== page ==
Let’s put an end to hair shaming

Group of black women with different hair types. Photo courtesy Denyelledbeauty.com

Have you ever worn your hair out and someone said to you, “You have good hair,” or, “What are you mixed with?”

I often see these types of comments floating around on social media and I have also been a victim of them. Every time someone asks me one of those questions I think to myself, what is good hair?

First and foremost, assuming someone is mixed because they have a finer curl pattern is not OK. Second, when you use terms like “good hair” when referencing someone’s hair, you are discriminating against people who don’t share that same hair type. I know people usually have good intentions and think that they are complimenting someone, but it can come off extremely offensive.

Why is it people’s first instinct to think that I am mixed with another race? Could it be because my hair texture is on the finer side? Is it my skin complexion?

From personal experience, I get offended when someone asks me that because I am not mixed. Both of my parents are African American, yet people always tell me I look like I’m Latina when I wear my hair in a slick ponytail. Not that I have anything against Latina women, but I would rather people just stop making assumptions about me based off my hair type.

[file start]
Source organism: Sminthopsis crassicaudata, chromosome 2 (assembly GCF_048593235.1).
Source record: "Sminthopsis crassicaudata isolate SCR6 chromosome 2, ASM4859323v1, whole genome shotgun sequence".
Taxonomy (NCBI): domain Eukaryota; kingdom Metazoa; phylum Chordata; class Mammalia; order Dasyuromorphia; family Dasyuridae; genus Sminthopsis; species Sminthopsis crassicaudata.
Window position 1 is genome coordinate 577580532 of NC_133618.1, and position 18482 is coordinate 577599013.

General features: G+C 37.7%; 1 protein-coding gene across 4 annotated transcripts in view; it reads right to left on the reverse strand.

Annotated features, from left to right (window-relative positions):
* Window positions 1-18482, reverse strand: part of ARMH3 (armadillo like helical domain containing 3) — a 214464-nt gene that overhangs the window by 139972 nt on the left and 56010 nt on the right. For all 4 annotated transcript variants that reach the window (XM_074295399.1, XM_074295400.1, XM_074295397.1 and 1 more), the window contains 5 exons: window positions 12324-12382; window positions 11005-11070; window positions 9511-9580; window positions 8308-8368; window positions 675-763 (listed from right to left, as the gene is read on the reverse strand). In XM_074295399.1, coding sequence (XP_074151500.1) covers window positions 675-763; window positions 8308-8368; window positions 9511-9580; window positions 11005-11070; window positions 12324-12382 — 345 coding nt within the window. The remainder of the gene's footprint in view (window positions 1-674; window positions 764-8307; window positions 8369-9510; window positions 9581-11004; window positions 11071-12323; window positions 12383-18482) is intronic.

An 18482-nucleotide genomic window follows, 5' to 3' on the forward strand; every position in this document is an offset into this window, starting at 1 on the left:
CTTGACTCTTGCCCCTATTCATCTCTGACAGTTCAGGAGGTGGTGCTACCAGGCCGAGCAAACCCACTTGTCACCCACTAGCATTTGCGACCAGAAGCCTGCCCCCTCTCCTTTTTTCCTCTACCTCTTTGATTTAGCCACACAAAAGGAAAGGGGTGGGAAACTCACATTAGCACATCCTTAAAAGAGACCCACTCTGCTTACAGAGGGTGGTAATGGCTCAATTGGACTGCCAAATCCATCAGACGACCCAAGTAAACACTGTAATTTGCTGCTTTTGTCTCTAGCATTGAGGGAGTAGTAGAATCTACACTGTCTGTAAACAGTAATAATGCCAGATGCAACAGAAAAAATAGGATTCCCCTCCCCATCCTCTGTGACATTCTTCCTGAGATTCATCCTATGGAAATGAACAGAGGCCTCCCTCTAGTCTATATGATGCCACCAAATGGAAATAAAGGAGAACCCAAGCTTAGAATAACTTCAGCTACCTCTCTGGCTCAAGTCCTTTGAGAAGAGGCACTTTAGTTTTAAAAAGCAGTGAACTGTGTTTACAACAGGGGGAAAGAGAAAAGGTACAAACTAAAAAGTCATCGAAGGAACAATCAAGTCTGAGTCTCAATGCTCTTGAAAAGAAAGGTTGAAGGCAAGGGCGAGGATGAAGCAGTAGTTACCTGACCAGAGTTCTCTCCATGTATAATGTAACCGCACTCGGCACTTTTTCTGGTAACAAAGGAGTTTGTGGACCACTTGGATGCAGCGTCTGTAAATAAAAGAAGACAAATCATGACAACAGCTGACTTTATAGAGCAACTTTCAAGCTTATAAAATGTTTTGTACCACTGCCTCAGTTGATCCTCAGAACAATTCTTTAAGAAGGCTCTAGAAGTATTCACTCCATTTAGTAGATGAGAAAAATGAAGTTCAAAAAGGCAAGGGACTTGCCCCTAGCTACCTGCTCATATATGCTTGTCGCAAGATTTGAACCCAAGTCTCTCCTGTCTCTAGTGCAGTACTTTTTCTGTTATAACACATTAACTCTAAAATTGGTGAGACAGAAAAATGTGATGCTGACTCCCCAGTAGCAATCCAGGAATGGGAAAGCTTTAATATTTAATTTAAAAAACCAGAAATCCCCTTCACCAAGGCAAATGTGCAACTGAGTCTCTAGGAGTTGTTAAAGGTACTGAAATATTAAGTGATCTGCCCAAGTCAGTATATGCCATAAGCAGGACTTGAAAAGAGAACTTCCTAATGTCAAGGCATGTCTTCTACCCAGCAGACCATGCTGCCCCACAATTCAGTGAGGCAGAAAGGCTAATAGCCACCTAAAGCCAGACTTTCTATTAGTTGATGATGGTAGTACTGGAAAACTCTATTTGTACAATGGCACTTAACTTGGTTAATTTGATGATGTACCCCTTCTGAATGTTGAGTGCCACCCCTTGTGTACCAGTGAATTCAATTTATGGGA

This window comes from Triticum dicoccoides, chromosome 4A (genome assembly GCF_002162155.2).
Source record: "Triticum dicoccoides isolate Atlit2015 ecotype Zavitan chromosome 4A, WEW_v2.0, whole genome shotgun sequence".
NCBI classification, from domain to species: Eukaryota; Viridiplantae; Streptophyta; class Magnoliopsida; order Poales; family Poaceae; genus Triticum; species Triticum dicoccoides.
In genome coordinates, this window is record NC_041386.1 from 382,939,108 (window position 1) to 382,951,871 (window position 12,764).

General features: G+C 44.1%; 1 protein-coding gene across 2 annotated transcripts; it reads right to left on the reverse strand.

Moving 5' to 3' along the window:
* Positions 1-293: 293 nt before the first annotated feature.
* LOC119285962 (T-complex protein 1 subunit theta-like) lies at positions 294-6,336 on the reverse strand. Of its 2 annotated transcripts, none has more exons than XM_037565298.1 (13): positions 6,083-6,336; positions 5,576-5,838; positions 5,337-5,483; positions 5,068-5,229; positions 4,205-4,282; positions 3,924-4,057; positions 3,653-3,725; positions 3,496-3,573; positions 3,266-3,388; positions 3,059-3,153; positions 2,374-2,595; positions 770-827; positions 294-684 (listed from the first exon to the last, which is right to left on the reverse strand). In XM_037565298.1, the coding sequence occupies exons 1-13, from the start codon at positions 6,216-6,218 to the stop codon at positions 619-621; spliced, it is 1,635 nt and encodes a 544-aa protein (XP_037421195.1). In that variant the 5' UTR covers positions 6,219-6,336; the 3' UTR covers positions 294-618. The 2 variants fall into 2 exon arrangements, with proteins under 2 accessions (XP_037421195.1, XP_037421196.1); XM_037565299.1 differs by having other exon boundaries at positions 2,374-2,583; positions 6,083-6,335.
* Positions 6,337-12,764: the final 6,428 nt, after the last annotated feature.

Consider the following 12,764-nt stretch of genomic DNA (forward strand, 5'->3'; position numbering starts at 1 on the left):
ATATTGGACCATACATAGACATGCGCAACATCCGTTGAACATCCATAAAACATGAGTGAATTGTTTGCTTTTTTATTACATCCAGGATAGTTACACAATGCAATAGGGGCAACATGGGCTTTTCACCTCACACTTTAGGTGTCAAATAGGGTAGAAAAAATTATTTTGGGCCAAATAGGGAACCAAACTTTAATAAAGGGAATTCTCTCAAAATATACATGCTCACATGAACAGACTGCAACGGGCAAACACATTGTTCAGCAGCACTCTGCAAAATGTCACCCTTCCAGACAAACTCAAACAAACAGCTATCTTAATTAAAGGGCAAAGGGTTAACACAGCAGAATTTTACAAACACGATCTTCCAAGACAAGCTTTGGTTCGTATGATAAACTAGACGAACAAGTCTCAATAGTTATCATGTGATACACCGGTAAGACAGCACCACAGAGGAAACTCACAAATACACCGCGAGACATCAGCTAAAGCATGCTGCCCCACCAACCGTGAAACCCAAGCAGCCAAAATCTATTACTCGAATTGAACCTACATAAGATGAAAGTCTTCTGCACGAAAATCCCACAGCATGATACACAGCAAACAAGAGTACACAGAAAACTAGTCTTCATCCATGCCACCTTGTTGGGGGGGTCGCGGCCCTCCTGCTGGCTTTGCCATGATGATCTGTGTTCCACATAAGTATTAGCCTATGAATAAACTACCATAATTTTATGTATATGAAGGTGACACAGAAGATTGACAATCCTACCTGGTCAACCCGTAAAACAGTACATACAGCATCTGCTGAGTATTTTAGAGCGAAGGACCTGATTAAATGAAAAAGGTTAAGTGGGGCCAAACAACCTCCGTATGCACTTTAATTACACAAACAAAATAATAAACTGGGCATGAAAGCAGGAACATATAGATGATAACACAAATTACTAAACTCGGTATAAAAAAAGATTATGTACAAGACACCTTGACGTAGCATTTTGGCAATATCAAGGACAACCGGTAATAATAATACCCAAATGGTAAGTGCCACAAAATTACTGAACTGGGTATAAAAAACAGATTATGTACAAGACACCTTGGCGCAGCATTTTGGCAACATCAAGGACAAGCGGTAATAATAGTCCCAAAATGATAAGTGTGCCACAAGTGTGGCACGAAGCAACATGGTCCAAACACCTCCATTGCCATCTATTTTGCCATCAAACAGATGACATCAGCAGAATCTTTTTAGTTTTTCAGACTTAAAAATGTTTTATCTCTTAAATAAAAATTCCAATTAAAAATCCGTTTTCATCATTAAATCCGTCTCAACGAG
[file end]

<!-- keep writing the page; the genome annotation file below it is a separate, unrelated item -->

I once did an experiment among some people I knew to see if my theory was true. I messaged each person three pictures of three different women with natural hair, all with different complexions. Each woman had a different hair type: type 2, type 3 and type 4. I asked everyone to pick who had the best hair and I was really shocked by their answers.

Natural hair type chart. Photo courtesy curl.biz

Almost none of them picked the girl with type 4 hair — basically, everyone picked the girl with the finest hair type and lightest complexion. I also asked them to tell me why they chose who they chose, and they all said something along the lines of “her hair is more tamed than the other girl.”

Let’s face it, at this point, social norms are simply getting exhausting. Yes, I blame social norms because this issue is way deeper than people think, which is even more exhausting. Ultimately, the simple solution would be to just try to find ways to compliment someone’s hair without putting down women with other hair types instead of using terms like “good hair” or “bad hair.” There are many things that need to be left in 2020, and I think one of those things should be hair shaming.